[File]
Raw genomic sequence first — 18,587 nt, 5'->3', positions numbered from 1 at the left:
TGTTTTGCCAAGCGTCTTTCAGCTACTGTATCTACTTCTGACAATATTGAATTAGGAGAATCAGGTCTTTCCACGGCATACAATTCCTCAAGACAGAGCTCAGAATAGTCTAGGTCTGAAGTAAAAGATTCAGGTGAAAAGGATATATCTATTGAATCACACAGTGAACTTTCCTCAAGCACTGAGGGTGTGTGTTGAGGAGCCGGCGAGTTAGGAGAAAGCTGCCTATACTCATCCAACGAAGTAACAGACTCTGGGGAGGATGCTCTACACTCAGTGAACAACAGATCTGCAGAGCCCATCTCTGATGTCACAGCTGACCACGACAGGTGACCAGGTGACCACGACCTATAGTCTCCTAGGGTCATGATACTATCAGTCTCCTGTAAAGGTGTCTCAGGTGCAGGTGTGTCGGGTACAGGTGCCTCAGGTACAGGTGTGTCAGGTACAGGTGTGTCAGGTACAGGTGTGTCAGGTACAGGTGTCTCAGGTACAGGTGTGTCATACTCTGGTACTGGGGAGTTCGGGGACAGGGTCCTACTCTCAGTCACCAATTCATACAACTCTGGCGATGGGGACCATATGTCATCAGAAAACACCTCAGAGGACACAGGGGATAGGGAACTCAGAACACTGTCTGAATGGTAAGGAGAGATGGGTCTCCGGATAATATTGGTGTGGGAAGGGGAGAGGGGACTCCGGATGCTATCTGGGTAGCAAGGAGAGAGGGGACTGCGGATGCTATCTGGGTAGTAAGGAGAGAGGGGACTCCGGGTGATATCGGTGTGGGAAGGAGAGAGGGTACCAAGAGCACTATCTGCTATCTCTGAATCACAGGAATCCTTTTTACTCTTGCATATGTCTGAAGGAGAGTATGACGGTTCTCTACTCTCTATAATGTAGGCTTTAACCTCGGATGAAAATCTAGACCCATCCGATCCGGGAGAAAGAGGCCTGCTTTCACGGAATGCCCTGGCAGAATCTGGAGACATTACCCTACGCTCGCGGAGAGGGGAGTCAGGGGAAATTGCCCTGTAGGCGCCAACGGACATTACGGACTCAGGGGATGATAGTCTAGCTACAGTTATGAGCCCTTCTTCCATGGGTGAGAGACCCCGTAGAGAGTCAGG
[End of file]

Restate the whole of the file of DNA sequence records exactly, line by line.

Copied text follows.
Raw genomic sequence first — 18,587 nt, 5'->3', positions numbered from 1 at the left:
TGTTTTGCCAAGCGTCTTTCAGCTACTGTATCTACTTCTGACAATATTGAATTAGGAGAATCAGGTCTTTCCACGGCATACAATTCCTCAAGACAGAGCTCAGAATAGTCTAGGTCTGAAGTAAAAGATTCAGGTGAAAAGGATATATCTATTGAATCACACAGTGAACTTTCCTCAAGCACTGAGGGTGTGTGTTGAGGAGCCGGCGAGTTAGGAGAAAGCTGCCTATACTCATCCAACGAAGTAACAGACTCTGGGGAGGATGCTCTACACTCAGTGAACAACAGATCTGCAGAGCCCATCTCTGATGTCACAGCTGACCACGACAGGTGACCAGGTGACCACGACCTATAGTCTCCTAGGGTCATGATACTATCAGTCTCCTGTAAAGGTGTCTCAGGTGCAGGTGTGTCGGGTACAGGTGCCTCAGGTACAGGTGTGTCAGGTACAGGTGTGTCAGGTACAGGTGTGTCAGGTACAGGTGTCTCAGGTACAGGTGTGTCATACTCTGGTACTGGGGAGTTCGGGGACAGGGTCCTACTCTCAGTCACCAATTCATACAACTCTGGCGATGGGGACCATATGTCATCAGAAAACACCTCAGAGGACACAGGGGATAGGGAACTCAGAACACTGTCTGAATGGTAAGGAGAGATGGGTCTCCGGATAATATTGGTGTGGGAAGGGGAGAGGGGACTCCGGATGCTATCTGGGTAGCAAGGAGAGAGGGGACTGCGGATGCTATCTGGGTAGTAAGGAGAGAGGGGACTCCGGGTGATATCGGTGTGGGAAGGAGAGAGGGTACCAAGAGCACTATCTGCTATCTCTGAATCACAGGAATCCTTTTTACTCTTGCATATGTCTGAAGGAGAGTATGACGGTTCTCTACTCTCTATAATGTAGGCTTTAACCTCGGATGAAAATCTAGACCCATCCGATCCGGGAGAAAGAGGCCTGCTTTCACGGAATGCCCTGGCAGAATCTGGAGACATTACCCTACGCTCGCGGAGAGGGGAGTCAGGGGAAATTGCCCTGTAGGCGCCAACGGACATTACGGACTCAGGGGATGATAGTCTAGCTACAGTTATGAGCCCTTCTTCCATGGGTGAGAGACCCCGTAGAGAGTCAGG